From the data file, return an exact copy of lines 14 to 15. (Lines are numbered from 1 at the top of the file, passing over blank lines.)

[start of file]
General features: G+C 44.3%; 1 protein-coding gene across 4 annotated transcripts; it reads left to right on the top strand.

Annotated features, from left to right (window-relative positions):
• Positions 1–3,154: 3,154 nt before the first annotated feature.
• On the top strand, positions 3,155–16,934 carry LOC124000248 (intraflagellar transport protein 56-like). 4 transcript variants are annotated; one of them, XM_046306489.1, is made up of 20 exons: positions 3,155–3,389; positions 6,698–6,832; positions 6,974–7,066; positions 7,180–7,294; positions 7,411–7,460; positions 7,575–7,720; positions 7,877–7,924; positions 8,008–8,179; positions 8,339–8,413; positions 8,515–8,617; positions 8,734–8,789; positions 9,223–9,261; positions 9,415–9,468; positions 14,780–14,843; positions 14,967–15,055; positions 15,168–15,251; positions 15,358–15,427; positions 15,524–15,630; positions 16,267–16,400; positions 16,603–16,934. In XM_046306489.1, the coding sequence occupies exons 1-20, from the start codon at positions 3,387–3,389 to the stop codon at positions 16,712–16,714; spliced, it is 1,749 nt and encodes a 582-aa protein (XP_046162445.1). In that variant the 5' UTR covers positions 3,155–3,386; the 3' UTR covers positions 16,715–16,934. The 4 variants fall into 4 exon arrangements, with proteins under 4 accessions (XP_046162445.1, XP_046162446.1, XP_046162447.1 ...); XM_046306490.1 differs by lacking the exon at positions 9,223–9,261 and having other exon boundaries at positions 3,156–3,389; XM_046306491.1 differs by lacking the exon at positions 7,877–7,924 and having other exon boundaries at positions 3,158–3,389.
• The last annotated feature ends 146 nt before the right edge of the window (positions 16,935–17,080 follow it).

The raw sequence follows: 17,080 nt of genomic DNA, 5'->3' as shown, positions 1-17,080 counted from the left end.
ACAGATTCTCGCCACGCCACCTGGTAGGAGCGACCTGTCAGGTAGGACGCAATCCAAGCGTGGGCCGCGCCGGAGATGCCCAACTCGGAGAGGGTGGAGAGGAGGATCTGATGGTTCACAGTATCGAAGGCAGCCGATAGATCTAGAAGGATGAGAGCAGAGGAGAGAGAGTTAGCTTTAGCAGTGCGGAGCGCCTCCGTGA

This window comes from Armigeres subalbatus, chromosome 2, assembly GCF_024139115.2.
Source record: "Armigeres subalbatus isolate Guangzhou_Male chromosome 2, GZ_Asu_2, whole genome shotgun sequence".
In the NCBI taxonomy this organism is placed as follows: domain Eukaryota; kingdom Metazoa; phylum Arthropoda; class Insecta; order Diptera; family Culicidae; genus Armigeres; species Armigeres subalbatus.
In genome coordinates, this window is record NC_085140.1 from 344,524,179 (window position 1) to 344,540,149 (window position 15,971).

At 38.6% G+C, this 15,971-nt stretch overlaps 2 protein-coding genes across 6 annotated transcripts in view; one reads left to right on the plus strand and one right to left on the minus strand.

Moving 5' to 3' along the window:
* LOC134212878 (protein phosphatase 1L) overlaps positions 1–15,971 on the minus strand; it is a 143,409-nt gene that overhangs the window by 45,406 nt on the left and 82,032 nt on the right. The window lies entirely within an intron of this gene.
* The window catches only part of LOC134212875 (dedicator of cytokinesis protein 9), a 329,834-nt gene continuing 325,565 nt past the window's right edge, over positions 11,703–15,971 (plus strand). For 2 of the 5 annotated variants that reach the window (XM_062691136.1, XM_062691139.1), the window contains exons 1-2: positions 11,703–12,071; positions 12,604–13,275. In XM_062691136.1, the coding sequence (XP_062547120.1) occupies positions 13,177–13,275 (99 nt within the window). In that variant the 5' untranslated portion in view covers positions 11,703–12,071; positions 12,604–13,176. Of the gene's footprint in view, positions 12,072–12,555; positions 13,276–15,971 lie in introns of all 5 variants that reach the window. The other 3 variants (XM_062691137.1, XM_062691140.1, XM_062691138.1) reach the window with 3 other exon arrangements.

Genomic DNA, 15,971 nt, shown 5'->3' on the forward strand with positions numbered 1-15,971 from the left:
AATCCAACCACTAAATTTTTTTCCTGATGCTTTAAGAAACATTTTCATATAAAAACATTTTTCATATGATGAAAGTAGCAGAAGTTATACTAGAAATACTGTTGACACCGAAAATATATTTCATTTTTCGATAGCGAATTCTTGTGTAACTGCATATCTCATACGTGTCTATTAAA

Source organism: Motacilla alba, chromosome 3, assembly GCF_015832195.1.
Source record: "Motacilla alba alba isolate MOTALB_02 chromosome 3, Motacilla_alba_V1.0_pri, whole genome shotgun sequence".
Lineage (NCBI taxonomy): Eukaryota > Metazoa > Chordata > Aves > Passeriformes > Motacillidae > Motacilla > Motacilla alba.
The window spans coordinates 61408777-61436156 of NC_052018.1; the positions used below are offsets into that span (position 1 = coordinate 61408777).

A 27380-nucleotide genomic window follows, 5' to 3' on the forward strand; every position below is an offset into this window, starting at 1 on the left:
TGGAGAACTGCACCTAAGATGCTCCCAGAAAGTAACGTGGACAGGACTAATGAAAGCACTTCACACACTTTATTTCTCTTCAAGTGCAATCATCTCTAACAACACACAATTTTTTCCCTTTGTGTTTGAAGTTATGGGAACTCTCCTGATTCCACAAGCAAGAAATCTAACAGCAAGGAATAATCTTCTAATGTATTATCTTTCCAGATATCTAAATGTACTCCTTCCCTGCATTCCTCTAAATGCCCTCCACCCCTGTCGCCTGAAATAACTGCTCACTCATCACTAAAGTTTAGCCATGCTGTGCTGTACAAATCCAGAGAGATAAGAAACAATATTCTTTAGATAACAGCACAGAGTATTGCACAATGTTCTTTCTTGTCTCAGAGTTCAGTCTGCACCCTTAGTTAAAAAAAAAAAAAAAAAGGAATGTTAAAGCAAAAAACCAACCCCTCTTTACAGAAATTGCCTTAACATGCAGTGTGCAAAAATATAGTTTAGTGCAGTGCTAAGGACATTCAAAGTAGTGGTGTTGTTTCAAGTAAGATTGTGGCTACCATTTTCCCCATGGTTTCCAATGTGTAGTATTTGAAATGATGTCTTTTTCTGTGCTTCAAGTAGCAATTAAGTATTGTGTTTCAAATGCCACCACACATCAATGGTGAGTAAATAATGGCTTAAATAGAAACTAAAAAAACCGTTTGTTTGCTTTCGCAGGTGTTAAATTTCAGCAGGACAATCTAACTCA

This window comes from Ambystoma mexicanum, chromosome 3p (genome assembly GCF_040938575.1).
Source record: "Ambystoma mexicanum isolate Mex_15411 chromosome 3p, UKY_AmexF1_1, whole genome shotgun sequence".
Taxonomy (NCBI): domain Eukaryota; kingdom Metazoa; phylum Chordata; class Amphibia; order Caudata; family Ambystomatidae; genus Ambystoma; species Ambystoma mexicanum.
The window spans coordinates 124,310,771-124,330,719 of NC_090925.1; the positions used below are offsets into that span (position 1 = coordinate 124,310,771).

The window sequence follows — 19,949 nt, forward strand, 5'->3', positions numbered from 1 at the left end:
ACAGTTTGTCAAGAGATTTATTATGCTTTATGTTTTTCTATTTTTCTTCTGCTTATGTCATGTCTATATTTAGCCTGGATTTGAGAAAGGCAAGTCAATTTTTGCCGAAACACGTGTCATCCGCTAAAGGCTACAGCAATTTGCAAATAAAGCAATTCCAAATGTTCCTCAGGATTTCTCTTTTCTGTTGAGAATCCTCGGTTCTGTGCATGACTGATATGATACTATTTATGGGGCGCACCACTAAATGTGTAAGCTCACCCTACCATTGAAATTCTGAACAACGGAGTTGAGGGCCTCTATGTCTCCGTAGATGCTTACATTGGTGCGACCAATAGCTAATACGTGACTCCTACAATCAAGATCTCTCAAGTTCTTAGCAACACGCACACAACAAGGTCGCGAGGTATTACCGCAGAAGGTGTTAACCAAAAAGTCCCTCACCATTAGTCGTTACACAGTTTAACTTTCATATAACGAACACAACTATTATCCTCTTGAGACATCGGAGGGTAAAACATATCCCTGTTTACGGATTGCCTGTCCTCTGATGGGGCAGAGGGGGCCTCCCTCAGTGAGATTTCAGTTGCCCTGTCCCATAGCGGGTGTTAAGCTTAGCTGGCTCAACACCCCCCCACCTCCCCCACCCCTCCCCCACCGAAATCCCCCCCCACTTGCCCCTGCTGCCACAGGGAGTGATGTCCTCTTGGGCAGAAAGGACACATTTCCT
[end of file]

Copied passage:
* LOC134212878 (protein phosphatase 1L) overlaps positions 1–15,971 on the minus strand; it is a 143,409-nt gene that overhangs the window by 45,406 nt on the left and 82,032 nt on the right. The window lies entirely within an intron of this gene.
* The window catches only part of LOC134212875 (dedicator of cytokinesis protein 9), a 329,834-nt gene continuing 325,565 nt past the window's right edge, over positions 11,703–15,971 (plus strand). For 2 of the 5 annotated variants that reach the window (XM_062691136.1, XM_062691139.1), the window contains exons 1-2: positions 11,703–12,071; positions 12,604–13,275. In XM_062691136.1, the coding sequence (XP_062547120.1) occupies positions 13,177–13,275 (99 nt within the window). In that variant the 5' untranslated portion in view covers positions 11,703–12,071; positions 12,604–13,176. Of the gene's footprint in view, positions 12,072–12,555; positions 13,276–15,971 lie in introns of all 5 variants that reach the window. The other 3 variants (XM_062691137.1, XM_062691140.1, XM_062691138.1) reach the window with 3 other exon arrangements.